Claire Fontaine has just turned ten. Fulvia Carnevale and James Thornhill founded her in Paris, in 2004: a ready-made artist with a name lifted from a pervasive French stationary brand. The duo has since acted as Claire Fontaine’s ‘artist assistants’ as she has grappled with subjectivity under late capitalism. Heavily influenced by radical European politics of the late 60s and 70s, one of her central concepts over the years has been the ‘Human Strike’. Her most recent show at gallery T293 in Rome—built around the writings of 70s Italian feminist Carla Lonzi—is titled Pretend to be dead. The tactic of playing dead isn’t really so different from a strike insofar as it, temporarily at least, refuses/defuses one’s own use value for those who would consume and profit from it. It’s not so different from Claire Fontaine herself, who in merely pretending to be alive simultaneously points to a particular kind of contemporary deadness.
Kyra Kordoski: You’ve been quoted as saying that Claire Fontaine emerged at least in part out of feelings of political impotency. This seems to be reflected pointedly in Stalemate, the chessboard frozen in a draw, but there is a duality, a sense of internal contest or outright contradiction in many of the works in Pretend to be dead—the cheerfully painted defensive rotary spikes, the drain-pipe that alludes to a nursery rhyme while concealing a knife behind a trap door. Nothing falls on one political/ethical side or another, and there is a sense of being locked into a struggle that can’t be resolved, throughout.
Claire Fontaine: Pretend to be dead takes place after many events and a pause of several months in exhibition making for Claire Fontaine. The show certainly is a reflection on the ambivalences and the dead ends of adulthood (also conceived as a certain stage of one’s working process as an artist, a certain persistence of one’s presence within the art landscape). The feeling of political impotency is as much personal as immediately collective, because it is precisely the poignant awareness of the lack of connection with others that could make life significant and powerful, it isn’t an individual problem, or it is individual because it is collective and vice versa.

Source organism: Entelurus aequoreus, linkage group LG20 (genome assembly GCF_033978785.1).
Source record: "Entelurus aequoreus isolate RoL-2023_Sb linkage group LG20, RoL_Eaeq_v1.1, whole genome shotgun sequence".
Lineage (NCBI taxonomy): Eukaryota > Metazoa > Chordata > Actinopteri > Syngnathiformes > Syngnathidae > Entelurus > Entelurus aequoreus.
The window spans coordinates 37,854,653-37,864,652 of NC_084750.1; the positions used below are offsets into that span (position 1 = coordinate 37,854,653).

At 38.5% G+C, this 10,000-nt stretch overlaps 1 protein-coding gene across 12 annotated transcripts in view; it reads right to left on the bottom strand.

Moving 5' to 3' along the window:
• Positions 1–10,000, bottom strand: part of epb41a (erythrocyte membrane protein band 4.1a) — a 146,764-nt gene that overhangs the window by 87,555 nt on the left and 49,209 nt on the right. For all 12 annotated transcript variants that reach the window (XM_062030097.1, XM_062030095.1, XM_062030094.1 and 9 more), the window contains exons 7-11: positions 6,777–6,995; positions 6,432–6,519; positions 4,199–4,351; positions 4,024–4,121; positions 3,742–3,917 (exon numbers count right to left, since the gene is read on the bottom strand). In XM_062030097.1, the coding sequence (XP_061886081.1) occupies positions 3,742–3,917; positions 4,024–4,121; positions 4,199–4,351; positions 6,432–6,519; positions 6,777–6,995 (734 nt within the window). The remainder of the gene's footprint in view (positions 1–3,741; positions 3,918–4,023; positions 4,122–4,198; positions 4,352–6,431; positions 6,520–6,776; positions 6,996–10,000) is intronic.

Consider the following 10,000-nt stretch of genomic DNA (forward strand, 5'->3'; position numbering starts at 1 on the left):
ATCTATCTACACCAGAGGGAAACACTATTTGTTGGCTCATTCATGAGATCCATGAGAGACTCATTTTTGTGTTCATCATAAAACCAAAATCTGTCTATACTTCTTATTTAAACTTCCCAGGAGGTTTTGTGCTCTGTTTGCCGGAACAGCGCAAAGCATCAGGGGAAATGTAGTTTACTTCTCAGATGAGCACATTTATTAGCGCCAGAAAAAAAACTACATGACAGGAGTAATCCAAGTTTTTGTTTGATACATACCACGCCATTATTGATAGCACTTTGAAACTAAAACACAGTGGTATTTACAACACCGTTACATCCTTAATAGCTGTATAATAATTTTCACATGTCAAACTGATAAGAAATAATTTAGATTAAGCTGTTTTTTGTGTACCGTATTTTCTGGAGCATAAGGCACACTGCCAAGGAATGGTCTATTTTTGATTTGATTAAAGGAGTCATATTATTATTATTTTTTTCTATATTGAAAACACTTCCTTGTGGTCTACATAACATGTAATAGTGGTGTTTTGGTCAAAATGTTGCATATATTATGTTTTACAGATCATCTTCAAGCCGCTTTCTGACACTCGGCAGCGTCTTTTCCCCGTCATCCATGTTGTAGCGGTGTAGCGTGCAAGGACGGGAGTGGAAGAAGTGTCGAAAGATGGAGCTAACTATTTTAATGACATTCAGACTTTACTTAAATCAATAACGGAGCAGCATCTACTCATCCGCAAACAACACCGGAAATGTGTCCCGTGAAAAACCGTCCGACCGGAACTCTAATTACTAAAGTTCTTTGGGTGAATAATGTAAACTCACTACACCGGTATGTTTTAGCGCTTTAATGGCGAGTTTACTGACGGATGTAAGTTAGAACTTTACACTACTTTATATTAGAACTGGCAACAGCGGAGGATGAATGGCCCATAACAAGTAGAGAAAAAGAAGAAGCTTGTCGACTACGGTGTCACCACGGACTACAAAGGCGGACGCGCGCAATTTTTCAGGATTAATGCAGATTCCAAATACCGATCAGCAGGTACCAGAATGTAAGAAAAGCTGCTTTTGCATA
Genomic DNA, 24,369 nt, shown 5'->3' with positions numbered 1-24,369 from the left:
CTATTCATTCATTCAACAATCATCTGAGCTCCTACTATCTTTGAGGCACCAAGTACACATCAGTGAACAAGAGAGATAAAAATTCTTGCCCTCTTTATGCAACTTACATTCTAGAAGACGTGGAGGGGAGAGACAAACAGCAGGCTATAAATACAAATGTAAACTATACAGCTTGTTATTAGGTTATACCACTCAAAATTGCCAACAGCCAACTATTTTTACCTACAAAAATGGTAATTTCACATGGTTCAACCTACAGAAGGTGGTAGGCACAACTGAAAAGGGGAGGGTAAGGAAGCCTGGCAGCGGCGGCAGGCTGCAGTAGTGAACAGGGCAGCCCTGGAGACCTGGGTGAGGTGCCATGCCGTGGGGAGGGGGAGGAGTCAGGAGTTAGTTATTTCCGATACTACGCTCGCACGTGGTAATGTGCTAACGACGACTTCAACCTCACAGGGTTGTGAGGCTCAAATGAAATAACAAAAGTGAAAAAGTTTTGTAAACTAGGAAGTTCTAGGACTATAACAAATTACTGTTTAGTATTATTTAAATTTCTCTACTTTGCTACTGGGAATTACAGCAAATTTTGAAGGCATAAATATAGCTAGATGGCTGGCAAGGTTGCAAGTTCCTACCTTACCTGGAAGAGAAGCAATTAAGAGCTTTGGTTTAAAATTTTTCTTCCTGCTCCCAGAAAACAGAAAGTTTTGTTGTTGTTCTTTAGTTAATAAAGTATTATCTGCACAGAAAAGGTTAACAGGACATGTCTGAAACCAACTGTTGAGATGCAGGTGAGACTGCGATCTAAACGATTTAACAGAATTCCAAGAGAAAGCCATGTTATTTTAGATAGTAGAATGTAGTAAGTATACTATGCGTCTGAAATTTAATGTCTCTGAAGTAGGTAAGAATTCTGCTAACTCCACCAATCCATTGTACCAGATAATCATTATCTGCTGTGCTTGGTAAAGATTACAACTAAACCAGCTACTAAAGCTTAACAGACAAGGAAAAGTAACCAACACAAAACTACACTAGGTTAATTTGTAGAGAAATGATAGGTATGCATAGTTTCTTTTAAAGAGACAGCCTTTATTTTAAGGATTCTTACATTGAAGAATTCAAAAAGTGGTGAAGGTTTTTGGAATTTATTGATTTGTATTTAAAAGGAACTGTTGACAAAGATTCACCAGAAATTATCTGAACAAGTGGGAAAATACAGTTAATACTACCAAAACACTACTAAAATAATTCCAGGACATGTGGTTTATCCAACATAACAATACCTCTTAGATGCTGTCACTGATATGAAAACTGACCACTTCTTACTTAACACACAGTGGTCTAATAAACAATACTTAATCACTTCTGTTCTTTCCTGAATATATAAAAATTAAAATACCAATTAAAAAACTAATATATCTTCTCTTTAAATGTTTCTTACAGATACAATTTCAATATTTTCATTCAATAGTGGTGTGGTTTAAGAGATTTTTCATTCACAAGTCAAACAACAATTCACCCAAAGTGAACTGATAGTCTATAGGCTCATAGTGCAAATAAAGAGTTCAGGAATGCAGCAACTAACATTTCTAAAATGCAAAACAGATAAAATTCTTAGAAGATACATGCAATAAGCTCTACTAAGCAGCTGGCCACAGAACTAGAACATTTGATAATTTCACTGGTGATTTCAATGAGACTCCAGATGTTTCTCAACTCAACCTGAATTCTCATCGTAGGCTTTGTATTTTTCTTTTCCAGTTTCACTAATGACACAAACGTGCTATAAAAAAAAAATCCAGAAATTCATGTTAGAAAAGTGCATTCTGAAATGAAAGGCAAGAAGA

The title of the show, Pretend to be dead, unconsciously refers to Musil’s Posthumous Papers of a Living Author, in the preface he literally talks about ready-made poets and mentions the inevitable vulgarity of any estate, which is a memento mori for every artist.
KK: The paintings in particular set up an explicit tension between intimidation and supplication. On one hand there are the Fresh Monochromes with their anti-climb, never-drying paint, a product developed as a mechanism for controlling space—one ostensibly meant to deter theft. On the other hand, the Begging Paintings hold coins bound by magnetised canvases which (literally) exert fields of attraction, here aimed specifically at financial resources. It seems a metaphor for a dominant kind of art practice: artworks are puffed up as something almost ominously sacred (don’t dare touch the art) and presented at the same time as being in almost desperate need, demanding people’s money and attention. In an everyday sense, too, we are constantly negotiating powerful messaging that tells us what we are restricted from, and what we should be giving ourselves to.